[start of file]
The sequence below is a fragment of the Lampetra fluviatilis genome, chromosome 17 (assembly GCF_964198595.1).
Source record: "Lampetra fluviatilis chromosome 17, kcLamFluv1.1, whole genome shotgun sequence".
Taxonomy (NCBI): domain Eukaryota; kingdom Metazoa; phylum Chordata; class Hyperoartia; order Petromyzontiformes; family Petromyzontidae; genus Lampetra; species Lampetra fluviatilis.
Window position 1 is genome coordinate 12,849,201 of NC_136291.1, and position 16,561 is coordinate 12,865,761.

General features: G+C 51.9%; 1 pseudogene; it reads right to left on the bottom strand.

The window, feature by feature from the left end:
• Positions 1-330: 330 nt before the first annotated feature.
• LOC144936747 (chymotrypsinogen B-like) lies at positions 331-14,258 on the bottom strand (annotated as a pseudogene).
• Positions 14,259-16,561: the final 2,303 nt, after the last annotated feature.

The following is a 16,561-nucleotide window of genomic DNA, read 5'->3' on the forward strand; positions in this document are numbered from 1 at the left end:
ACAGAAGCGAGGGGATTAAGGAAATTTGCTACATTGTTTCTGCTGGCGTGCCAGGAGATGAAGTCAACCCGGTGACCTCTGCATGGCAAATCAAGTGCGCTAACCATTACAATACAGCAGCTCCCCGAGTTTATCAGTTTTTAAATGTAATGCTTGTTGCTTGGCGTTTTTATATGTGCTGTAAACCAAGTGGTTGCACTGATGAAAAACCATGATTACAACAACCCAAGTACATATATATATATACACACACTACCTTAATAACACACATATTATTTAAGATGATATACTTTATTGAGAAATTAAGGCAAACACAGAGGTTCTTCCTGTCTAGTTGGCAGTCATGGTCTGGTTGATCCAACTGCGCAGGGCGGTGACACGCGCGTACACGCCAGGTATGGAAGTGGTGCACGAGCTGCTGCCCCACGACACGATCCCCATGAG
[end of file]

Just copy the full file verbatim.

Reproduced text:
The sequence below is a fragment of the Lampetra fluviatilis genome, chromosome 17 (assembly GCF_964198595.1).
Source record: "Lampetra fluviatilis chromosome 17, kcLamFluv1.1, whole genome shotgun sequence".
Taxonomy (NCBI): domain Eukaryota; kingdom Metazoa; phylum Chordata; class Hyperoartia; order Petromyzontiformes; family Petromyzontidae; genus Lampetra; species Lampetra fluviatilis.
Window position 1 is genome coordinate 12,849,201 of NC_136291.1, and position 16,561 is coordinate 12,865,761.

General features: G+C 51.9%; 1 pseudogene; it reads right to left on the bottom strand.

The window, feature by feature from the left end:
• Positions 1-330: 330 nt before the first annotated feature.
• LOC144936747 (chymotrypsinogen B-like) lies at positions 331-14,258 on the bottom strand (annotated as a pseudogene).
• Positions 14,259-16,561: the final 2,303 nt, after the last annotated feature.

The following is a 16,561-nucleotide window of genomic DNA, read 5'->3' on the forward strand; positions in this document are numbered from 1 at the left end:
ACAGAAGCGAGGGGATTAAGGAAATTTGCTACATTGTTTCTGCTGGCGTGCCAGGAGATGAAGTCAACCCGGTGACCTCTGCATGGCAAATCAAGTGCGCTAACCATTACAATACAGCAGCTCCCCGAGTTTATCAGTTTTTAAATGTAATGCTTGTTGCTTGGCGTTTTTATATGTGCTGTAAACCAAGTGGTTGCACTGATGAAAAACCATGATTACAACAACCCAAGTACATATATATATATACACACACTACCTTAATAACACACATATTATTTAAGATGATATACTTTATTGAGAAATTAAGGCAAACACAGAGGTTCTTCCTGTCTAGTTGGCAGTCATGGTCTGGTTGATCCAACTGCGCAGGGCGGTGACACGCGCGTACACGCCAGGTATGGAAGTGGTGCACGAGCTGCTGCCCCACGACACGATCCCCATGAG